Theo is better now.
She's eating again, dating guys who are almost appropriate, and well on her way to becoming an elite ballet dancer. But when her oldest friend, Donovan, returns home after spending four long years with his kidnapper, Theo starts reliving memories about his abduction—and his abductor.
Donovan isn't talking about what happened, and even though Theo knows she didn't do anything wrong, telling the truth would put everything she's been living for at risk. But keeping quiet might be worse.
(Summary from GoodReads)
Pointe is one of the best books I've read in 2014 so far and is a book that made me incredibly proud to be an avid read of young adult fiction. It's the type of book that you'll read in a sitting or two and take so much away from. Colbert tackles a lot of tough subject matter in her debut, yet it never feels like too much.
Theo is not a conventionally likable character, and a lot of people may consider not finishing this book because of that. Some of the choices she makes about who spends her time with are a little painful to read about, but the thought process Theo went through in order to make her decisions always felt genuine to me. If you pick up this book, it needs to be read to the very end, because it's largely about Theo's emotional and sexual development. The reader watches Theo learn to make her own decisions and the best part is that even though Colbert gives us a concrete ending to the story, it’s clear that Theo’s story isn’t over.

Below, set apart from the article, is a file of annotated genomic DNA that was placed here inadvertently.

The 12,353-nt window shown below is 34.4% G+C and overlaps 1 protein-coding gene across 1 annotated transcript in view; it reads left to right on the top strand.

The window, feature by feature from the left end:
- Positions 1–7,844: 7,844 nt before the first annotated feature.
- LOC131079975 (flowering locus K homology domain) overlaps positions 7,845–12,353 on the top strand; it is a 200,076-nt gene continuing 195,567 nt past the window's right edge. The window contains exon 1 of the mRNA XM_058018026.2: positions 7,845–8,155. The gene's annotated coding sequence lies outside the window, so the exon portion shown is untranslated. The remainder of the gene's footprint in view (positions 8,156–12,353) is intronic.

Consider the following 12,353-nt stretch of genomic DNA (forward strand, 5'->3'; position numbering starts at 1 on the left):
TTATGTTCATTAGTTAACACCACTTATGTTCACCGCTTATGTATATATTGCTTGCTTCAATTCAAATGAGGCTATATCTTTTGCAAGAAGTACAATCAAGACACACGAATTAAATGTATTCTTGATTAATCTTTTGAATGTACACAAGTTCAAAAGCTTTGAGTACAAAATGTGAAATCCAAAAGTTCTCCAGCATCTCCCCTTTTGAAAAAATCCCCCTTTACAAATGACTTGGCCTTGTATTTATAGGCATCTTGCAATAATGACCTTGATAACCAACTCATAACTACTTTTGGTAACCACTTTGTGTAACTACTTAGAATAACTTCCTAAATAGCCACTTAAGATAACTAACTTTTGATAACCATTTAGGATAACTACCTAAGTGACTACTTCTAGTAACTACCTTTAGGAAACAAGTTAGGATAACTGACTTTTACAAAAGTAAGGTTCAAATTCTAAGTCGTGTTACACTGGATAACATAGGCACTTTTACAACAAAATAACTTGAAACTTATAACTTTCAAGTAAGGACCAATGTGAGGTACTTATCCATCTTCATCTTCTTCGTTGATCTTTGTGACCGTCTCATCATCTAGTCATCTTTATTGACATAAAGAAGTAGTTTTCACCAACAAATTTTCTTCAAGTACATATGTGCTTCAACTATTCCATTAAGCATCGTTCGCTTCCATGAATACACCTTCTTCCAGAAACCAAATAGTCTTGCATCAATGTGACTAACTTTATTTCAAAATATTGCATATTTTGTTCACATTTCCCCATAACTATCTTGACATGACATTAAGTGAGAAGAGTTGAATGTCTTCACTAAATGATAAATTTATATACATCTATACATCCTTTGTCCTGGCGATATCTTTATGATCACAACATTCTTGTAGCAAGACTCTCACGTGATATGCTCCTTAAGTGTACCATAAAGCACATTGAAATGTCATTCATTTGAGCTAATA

Colbert nails her prose and her atmosphere throughout this entire story. I was really impressed by how ballet was woven into the story as a whole. It was the perfect reminder that Theo had a life outside of the bad things that happened to her, but also that those bad things could permeate so deeply. Throughout the story, we see how Theo interacts with Ruthie, who’s a weird mixture of competition and friend, and their relationship was handled perfectly. It was just the right balance of mean girls, awkwardness, and compassion. Other details are nicely woven in that make this more genuine—Theo and her friends smoke pot, and that’s just that. It’s something real teenagers do, and it was nice to see Colbert address every day aspects of teenage life in a way that felt non-judgmental.
Pointe had me weepy eyed and thinking "Damn" just about the entire time I was reading. It is an important book, yet not didactic. It's a story that I hope lots of people read and discuss over and over again. Colbert has given us an exceptional debut that will inspire passionate feelings and discussion while leaving us all yearning for more from her.
Disclosure: I borrowed an ARC of this book from a friend and plan to buy a hardcover soon.
I like spreading the love, so I've decided to give one hardcover of Pointe away to one of you. Here are the rules:
*One winner will receive a hardcover of Pointe by Brandy Colbert. The winner will receive his or her copy of the book by April 17th.
*Open to U.S. readers only.
*Entries will close next Tuesday April 8th at 11:59 p.m.